More than 150 demonstrations against the centre-right government’s First Employment Contract (CPE) were staged in cities across the country on Saturday, the largest in the capital drawing tens of thousands of students, workers, pensioners and families.
Claiming a turnout of 300,000 in Paris and a million nationwide, union leaders claimed success and urged Dominique de Villepin to heed the message from the street.
Bernard Thibault of the CGT union said: “The demand for withdrawal of the CPE is gathering ever greater force. Seventy per cent of the French want it withdrawn, and 80% of young people. The government is in a dead-end.”
Bruno Julliard of the UNEF students’ union said: “Today we can clearly see that the mobilisation is stronger than ever. Either the government listens to reason and withdraws the CPE, or it will be obliged to do so next week – because we will be back in the street.”
The FIDL high-school students’ union promised a new day of action on Thursday if the government did not back down.
Several leaders of the opposition Socialist Party including Laurent Fabius and Dominique Strauss-Kahn joined the Paris demonstration, which left Denfert Rochereau Square in the south of the capital in the early afternoon.
Riot police were stationed discreetly in lines of buses near the course of the route to Nation Square on the other side of the river Seine, but the march took place in a good-humoured atmosphere.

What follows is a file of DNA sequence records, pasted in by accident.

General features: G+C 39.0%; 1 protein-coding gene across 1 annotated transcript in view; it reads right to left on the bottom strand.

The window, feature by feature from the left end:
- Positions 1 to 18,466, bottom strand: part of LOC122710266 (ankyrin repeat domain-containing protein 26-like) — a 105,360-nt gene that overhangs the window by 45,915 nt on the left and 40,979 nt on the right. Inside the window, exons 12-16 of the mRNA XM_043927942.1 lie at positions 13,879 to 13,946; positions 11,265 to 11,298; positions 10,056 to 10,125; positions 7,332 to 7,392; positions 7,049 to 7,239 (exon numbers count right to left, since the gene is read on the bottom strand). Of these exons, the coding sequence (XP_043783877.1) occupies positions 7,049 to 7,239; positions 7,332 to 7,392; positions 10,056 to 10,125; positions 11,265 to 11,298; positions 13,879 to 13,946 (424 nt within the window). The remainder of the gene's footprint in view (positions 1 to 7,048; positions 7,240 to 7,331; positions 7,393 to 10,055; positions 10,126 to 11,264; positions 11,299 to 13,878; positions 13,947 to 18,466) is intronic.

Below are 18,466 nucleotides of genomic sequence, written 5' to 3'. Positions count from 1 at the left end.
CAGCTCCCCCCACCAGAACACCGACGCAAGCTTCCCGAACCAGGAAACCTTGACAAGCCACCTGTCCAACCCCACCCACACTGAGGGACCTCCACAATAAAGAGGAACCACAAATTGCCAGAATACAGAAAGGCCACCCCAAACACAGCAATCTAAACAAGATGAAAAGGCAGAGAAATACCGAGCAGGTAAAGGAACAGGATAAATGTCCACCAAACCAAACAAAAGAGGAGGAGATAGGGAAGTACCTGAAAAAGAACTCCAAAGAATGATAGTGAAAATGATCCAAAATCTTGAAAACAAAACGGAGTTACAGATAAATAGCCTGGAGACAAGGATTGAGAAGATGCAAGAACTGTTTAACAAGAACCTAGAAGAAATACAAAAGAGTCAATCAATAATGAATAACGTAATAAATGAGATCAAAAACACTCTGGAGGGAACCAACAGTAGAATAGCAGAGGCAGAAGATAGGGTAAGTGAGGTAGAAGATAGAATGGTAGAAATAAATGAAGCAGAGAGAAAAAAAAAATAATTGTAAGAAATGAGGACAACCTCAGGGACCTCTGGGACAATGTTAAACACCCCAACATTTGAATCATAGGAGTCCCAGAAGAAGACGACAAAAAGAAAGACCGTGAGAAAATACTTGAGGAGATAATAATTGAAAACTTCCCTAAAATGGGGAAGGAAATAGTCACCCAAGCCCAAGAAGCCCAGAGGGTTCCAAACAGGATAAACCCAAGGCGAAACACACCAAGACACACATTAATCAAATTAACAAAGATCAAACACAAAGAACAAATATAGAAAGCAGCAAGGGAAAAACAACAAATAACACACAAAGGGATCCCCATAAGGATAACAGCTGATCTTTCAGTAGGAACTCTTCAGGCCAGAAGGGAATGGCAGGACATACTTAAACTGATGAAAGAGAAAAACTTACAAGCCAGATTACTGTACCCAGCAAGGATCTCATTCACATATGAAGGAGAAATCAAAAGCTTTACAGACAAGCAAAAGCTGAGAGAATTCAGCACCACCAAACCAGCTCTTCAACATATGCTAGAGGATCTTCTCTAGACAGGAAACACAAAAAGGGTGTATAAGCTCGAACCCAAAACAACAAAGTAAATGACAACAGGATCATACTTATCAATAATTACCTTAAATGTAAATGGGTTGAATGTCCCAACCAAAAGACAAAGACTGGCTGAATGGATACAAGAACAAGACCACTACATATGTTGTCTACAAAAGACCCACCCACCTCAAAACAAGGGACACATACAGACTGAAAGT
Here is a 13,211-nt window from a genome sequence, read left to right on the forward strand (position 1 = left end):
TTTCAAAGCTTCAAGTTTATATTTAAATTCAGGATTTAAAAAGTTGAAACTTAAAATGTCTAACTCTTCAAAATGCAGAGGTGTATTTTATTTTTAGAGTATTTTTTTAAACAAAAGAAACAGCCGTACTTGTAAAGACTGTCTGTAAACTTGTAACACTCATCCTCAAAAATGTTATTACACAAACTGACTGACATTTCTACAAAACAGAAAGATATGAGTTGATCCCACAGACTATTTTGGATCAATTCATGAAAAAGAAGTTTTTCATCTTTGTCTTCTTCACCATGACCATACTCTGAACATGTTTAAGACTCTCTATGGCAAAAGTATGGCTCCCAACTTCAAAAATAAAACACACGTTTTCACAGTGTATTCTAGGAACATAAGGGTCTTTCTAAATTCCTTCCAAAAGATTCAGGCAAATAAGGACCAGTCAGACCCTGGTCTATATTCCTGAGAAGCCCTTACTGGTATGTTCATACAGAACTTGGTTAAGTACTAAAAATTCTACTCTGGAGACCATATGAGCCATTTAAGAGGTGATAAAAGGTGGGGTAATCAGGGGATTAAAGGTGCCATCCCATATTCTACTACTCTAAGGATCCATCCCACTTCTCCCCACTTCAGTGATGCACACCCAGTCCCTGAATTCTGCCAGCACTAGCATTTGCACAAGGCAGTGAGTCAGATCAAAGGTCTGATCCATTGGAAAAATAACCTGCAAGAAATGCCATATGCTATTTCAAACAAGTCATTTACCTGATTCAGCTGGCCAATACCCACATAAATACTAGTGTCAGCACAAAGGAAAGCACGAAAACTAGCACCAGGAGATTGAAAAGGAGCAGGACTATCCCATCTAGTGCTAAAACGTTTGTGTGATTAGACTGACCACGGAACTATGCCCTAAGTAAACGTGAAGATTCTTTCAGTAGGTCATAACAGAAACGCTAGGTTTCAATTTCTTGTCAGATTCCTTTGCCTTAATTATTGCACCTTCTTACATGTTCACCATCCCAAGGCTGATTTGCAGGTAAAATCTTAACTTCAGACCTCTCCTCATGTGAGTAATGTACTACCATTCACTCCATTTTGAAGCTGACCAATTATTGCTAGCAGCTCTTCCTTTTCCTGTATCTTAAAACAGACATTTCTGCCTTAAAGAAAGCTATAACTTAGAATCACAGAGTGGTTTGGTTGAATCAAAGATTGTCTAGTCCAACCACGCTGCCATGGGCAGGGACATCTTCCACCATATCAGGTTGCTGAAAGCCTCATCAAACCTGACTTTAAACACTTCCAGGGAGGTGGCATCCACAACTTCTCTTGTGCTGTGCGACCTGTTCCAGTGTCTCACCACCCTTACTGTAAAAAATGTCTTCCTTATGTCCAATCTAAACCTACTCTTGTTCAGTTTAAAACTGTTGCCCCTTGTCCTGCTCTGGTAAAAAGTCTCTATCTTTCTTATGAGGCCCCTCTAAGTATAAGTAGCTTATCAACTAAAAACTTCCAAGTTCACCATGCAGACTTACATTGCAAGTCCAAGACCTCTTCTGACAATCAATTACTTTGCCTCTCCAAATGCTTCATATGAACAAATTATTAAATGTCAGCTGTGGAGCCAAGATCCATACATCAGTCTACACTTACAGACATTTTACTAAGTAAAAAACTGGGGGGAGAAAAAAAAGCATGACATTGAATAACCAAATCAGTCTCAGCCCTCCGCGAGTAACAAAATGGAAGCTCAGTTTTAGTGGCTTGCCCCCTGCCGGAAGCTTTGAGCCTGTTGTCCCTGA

“Today we can clearly see that the mobilisation is stronger than ever. Either the government listens to reason and withdraws the CPE, or it will be obliged to do so next week – because we will be back in the street”
An opinion poll on Friday showed that 68% of the public oppose the youth jobs plan, up from 55% just over a week ago.
The campaign of opposition has developed into a serious political crisis for the 52-year-old prime minister, who has made implementation of the CPE a personal mission but has been criticised – from even within his own Union for a Popular Movement (UMP).
De Villepin has offered to add new “guarantees” to sweeten the pill and called for “dialogue”, but student and union leaders say they will not enter talks unless the CPE is first abandoned.
University chiefs who met de Villepin on Friday night said that the prime minister appeared willing to make new concessions.
Jacques Chirac, the president, has so far stood by de Villepin – backing the CPE and calling for negotiations – but commentators said he would be keeping careful watch on the scale of the protests.